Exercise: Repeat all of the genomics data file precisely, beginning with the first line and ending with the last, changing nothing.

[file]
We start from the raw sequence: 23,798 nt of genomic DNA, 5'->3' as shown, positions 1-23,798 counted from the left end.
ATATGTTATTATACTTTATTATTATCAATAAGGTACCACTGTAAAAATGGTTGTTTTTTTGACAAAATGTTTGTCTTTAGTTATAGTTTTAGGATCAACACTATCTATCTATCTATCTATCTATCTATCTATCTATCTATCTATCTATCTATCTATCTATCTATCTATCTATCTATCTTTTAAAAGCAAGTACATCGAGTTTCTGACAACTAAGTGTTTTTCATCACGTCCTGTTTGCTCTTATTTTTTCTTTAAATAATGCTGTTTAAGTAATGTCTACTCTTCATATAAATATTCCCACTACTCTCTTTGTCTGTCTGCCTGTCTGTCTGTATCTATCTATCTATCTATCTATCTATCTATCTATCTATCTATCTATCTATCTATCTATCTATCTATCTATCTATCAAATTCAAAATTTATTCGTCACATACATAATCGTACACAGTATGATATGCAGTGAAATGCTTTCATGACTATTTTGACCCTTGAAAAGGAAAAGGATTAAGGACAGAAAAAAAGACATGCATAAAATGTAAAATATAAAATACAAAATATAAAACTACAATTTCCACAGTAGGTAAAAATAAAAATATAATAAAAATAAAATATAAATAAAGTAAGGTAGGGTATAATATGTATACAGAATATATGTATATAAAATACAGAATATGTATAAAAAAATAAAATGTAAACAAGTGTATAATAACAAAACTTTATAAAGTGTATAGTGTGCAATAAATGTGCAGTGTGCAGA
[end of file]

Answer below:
We start from the raw sequence: 23,798 nt of genomic DNA, 5'->3' as shown, positions 1-23,798 counted from the left end.
ATATGTTATTATACTTTATTATTATCAATAAGGTACCACTGTAAAAATGGTTGTTTTTTTGACAAAATGTTTGTCTTTAGTTATAGTTTTAGGATCAACACTATCTATCTATCTATCTATCTATCTATCTATCTATCTATCTATCTATCTATCTATCTATCTATCTATCTATCTATCTTTTAAAAGCAAGTACATCGAGTTTCTGACAACTAAGTGTTTTTCATCACGTCCTGTTTGCTCTTATTTTTTCTTTAAATAATGCTGTTTAAGTAATGTCTACTCTTCATATAAATATTCCCACTACTCTCTTTGTCTGTCTGCCTGTCTGTCTGTATCTATCTATCTATCTATCTATCTATCTATCTATCTATCTATCTATCTATCTATCTATCTATCTATCTATCTATCAAATTCAAAATTTATTCGTCACATACATAATCGTACACAGTATGATATGCAGTGAAATGCTTTCATGACTATTTTGACCCTTGAAAAGGAAAAGGATTAAGGACAGAAAAAAAGACATGCATAAAATGTAAAATATAAAATACAAAATATAAAACTACAATTTCCACAGTAGGTAAAAATAAAAATATAATAAAAATAAAATATAAATAAAGTAAGGTAGGGTATAATATGTATACAGAATATATGTATATAAAATACAGAATATGTATAAAAAAATAAAATGTAAACAAGTGTATAATAACAAAACTTTATAAAGTGTATAGTGTGCAATAAATGTGCAGTGTGCAGA